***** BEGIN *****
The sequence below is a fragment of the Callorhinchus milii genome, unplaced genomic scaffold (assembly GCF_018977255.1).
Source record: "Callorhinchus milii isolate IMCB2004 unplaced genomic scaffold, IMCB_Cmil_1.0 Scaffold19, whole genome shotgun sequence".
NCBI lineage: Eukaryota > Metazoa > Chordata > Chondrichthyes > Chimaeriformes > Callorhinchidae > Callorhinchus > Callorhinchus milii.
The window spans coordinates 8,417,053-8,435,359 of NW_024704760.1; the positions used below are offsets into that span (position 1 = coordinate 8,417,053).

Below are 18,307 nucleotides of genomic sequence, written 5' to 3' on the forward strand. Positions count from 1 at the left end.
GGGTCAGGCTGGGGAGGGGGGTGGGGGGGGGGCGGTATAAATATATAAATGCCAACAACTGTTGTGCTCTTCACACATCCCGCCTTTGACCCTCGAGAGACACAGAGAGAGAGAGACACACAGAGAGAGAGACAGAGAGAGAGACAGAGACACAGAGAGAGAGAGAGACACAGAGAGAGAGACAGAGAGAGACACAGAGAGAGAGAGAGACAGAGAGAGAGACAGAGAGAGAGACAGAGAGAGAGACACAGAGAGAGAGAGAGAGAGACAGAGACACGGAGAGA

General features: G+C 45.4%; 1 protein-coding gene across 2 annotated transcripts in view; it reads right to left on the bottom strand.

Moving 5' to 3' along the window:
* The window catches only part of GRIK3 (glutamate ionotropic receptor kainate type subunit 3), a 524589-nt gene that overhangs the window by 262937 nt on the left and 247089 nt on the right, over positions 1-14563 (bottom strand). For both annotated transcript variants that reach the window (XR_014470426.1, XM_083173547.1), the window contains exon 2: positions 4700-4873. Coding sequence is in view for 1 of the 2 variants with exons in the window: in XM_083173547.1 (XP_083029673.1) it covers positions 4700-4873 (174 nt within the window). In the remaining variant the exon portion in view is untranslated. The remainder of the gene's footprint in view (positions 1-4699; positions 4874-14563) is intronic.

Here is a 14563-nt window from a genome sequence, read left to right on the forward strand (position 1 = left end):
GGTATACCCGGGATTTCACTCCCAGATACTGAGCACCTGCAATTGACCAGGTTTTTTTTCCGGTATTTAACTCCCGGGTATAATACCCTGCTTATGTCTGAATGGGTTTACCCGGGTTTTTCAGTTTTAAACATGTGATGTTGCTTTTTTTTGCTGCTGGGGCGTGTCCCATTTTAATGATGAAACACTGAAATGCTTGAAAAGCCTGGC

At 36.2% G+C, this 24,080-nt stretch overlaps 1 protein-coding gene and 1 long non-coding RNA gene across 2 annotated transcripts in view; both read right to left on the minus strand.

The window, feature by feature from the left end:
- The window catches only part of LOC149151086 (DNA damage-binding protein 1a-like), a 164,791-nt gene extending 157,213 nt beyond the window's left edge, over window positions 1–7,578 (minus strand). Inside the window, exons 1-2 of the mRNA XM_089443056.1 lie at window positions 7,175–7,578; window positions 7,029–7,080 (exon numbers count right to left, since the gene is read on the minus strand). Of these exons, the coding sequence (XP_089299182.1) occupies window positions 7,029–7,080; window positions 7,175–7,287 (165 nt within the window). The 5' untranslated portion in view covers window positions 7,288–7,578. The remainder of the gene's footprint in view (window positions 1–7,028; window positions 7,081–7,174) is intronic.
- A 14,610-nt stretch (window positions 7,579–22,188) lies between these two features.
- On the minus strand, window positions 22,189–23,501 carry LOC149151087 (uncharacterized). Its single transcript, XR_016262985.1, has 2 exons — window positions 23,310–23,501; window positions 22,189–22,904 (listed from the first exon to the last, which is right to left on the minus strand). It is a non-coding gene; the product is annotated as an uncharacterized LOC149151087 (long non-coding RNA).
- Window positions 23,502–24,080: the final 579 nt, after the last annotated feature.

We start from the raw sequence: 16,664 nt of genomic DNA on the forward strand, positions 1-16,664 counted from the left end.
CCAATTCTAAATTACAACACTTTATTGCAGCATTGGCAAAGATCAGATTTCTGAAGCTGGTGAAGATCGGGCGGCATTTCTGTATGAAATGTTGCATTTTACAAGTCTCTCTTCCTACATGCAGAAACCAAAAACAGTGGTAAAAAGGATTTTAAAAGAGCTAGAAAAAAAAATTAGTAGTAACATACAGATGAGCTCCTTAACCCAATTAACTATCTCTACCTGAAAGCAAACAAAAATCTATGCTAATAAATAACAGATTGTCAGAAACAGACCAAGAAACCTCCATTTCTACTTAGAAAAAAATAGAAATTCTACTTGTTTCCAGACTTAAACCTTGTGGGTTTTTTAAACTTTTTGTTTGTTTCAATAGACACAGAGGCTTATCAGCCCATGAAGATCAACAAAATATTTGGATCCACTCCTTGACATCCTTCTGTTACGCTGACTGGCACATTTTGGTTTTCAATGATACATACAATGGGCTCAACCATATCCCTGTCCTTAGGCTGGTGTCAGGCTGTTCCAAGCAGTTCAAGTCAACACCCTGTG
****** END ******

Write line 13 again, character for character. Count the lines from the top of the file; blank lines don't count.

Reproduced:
The window, feature by feature from the left end: